View of the "Hoover Dam" float drawn by 3 white horses with signs reading: "Plenty of Water for Our Next Olympiad," and "Raymond Hotel," and "Hoover Dam." The float is seen at the intersection of Orange Grove Blvd. and Colorado Blvd.
The "Golden Gate Bridge" float with a replica of the bridge with the Marin and San Francisco shores on either side and 7 ships. The Pasadena Memorial Flagpole (Goodhue Flagpole) is visible behind the float in its original location in the middle of the intersection of Orange Grove and Colorado Boulevard. The float was entered by the city of San Francisco.
View of the "California Raisin Day" float with an enthroned queen, Helen MacKenzie, in a lush garden of Easter lilies, daisies, gladioli and other flowers. The float, entered by the city of Fresno, is seen at the intersection of Colorado Boulevard and Orange Grove Blvd.
Related to Los Angeles Times article, May 1, 1933, Throng Honors Nation’s Chief, President’s Day Ceremony Draws Crowd of 50,000, Ten Thousand in Procession at Memorial Coliseum, Representatives of Many Countries Participate
This photograph is related to the article, "Mass Sung in Memory of St. John Bosco Here," with a photo caption reading: "Catholic Hierarchy Observing Saint's Anniversary: Solemn high mass in St. Patrick's Church yesterday with Bishop Cantwell presiding, commemorated canonization of St. John Bosco on the forty-seventh anniversary of his death...," Los Angeles Times, February 1, 1935.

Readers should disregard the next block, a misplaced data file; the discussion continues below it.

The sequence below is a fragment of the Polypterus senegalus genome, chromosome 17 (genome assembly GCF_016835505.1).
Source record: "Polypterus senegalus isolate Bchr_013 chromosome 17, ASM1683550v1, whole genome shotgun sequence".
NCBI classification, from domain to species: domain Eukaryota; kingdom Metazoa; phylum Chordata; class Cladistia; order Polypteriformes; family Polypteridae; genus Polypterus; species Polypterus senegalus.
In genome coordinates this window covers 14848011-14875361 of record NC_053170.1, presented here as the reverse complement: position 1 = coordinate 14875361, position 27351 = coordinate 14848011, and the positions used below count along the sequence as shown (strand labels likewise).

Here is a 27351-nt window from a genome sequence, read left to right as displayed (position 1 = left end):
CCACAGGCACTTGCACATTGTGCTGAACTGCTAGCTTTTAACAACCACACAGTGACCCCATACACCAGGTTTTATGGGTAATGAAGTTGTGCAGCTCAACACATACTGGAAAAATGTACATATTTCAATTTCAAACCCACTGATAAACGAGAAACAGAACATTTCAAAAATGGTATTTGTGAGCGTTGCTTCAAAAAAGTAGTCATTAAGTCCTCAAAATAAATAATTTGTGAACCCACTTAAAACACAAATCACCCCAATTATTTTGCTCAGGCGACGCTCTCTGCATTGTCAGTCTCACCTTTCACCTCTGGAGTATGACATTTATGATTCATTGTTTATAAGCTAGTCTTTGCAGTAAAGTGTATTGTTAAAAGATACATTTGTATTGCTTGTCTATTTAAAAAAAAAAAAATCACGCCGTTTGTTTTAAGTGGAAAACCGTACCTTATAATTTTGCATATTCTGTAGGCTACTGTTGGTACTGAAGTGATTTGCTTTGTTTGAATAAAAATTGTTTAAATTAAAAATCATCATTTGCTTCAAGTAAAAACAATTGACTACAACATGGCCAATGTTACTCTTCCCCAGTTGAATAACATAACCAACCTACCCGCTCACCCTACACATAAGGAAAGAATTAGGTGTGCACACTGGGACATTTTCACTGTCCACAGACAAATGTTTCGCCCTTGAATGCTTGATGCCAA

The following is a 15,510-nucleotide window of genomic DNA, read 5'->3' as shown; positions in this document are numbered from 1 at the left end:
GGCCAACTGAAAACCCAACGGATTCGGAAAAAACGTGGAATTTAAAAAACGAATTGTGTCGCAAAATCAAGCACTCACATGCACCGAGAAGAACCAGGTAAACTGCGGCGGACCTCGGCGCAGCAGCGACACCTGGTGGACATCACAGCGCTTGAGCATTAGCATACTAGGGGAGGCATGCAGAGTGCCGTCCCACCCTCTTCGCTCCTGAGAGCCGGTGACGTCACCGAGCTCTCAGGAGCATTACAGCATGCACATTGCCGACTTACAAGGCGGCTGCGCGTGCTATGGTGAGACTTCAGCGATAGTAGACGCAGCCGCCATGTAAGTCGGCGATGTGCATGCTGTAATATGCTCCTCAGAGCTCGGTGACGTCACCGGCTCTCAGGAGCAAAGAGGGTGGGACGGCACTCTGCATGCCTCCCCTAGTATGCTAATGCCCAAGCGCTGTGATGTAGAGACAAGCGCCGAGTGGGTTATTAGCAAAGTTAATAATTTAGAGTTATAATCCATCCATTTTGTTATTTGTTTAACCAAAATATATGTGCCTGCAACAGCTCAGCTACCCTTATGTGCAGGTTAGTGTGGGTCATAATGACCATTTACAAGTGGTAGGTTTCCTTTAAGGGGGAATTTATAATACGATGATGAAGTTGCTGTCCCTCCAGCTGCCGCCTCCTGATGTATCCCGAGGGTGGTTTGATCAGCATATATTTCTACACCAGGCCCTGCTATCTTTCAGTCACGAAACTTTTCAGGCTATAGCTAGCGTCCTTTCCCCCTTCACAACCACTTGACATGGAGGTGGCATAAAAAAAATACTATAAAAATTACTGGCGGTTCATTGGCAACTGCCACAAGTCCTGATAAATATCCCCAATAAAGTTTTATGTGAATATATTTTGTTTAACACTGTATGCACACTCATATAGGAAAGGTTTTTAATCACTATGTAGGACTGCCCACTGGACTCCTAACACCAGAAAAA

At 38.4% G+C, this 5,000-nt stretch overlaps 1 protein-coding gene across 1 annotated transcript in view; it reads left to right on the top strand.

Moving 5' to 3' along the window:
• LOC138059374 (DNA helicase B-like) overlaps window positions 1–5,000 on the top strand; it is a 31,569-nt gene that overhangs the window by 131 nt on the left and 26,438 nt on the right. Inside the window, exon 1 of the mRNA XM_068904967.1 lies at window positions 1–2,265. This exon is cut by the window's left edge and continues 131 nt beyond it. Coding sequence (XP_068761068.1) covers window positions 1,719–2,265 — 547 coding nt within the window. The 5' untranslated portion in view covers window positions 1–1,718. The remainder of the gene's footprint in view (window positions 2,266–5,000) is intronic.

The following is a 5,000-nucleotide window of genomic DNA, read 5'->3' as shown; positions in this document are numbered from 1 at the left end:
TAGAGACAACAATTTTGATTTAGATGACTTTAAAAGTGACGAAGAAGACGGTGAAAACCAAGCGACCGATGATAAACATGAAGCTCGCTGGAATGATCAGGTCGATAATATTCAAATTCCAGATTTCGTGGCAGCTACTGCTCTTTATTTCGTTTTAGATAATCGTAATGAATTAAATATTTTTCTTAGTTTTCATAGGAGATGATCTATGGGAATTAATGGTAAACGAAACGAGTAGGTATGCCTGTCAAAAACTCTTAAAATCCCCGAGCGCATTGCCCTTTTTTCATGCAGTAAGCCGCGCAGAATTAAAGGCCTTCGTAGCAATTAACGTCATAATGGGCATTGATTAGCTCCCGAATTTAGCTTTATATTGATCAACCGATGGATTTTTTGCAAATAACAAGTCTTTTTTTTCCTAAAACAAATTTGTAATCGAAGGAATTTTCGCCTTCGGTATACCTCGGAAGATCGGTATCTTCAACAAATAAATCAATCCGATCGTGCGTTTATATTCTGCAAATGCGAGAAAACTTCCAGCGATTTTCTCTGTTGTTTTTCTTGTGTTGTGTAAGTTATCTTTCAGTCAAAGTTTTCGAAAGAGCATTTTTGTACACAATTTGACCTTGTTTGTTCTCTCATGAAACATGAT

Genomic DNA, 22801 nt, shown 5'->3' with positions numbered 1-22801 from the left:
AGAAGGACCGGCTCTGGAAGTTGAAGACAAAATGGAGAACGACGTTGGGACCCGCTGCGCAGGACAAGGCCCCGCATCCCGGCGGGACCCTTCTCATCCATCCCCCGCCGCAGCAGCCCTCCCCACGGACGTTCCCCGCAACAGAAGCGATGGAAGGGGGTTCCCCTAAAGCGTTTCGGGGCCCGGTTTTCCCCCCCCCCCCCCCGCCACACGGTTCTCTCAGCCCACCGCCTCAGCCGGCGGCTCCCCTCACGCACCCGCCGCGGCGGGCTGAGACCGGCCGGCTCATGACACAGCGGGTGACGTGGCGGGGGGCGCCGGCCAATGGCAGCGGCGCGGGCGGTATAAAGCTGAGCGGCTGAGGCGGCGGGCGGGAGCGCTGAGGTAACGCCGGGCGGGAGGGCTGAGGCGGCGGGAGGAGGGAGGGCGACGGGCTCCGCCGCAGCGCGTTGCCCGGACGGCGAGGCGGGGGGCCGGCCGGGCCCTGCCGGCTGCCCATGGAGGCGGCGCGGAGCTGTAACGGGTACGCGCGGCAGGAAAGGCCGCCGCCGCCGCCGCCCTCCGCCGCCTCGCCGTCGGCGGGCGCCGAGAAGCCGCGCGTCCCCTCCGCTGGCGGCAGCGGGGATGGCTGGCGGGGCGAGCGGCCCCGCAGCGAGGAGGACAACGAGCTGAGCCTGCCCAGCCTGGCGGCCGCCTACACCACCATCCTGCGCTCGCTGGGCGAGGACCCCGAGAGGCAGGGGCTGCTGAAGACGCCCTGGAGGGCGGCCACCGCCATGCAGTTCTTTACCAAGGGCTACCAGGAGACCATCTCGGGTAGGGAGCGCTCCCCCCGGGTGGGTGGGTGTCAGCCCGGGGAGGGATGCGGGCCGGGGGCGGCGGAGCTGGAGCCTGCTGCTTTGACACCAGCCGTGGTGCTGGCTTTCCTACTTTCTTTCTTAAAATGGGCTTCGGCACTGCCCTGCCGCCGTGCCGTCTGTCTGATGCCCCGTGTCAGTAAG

This photograph was part of the coverage taken for the Los Angeles Times article "Charm of Spanish Days Retained: Santa Barbara Gay For Fiesta, Beautiful New Courthouse Formally Dedicated, History of State Pictured in $1,500,000 structure, Three-Day Festival Opens Today With Pageant," 8/15/1929.
California Indian Day was recognized in 1968 when California Tribal Leaders and then Governor Ronald Reagan declared the fourth Friday of September to be “California Native American Indian Day”. In 1998 it became an official state holiday by the passage of California State Assembly Bill AB 1953 making the 4th Friday in September "Native American Day”.
The Shrine Auditorium was designed in the Moorish Revival style by San Francisco-based theater architect G. Albert Lansburgh, with local architects John C. Austin and A. M. Edelman associated. When built, the auditorium could hold 1,200 people on stage and seat an audience of 6,442.
An article by Jody Jacobs, entitled “Las Madrinas Ball: 36 Debutantes Pay Social Dues,” appeared in the Dec 24, 1973 issue of the Los Angeles Times. The photographs from file 276475-E are negatives from the coverage of that story that were not used in print. For photographs that appeared in print see 276475-A through 276475-D.
This photograph appears with the article, “Glendale’s New $455,000 Postoffice Dedicated by Postmaster-General Farley, Message of Cheer Given by Leader in Address, Throngs at Celebration, Attended by Notables, Told Stamp Sales Indicate Better Business,” Los Angeles Times, July 20, 1934.
"Casino at Catalina Island" float with a floral replica of the casino with Marion Sloane and Hermine Sierks in bathing costume riding swordfish, and 2 outwalkers in winged costumes. The Pasadena Memorial Flagpole (Goodhue Flagpole) is barely visible behind the float in its original location in the middle of the intersection of Orange Grove and Colorado Boulevard.
The float is a reproduction of the San Gabriel Mission with members of the cast of the Mission Play dressed in costumes. Three outwalkers dressed as monks are visible. The float was entered by the Mission Play.
The "A Dream of Commercial Progress" float was entered by the city of Los Angeles. It featured a floral globe with continents beneath an arch-shaped floral sign reading" Los Angeles. Two young women in gowns stand on the float.
View of a maiden (Ellen Collins) sleeping in a bed of roses on the "A Child's Dream" float, with a princess (Katherine Collins) and castle in the background. The float was entered by the city of Anaheim.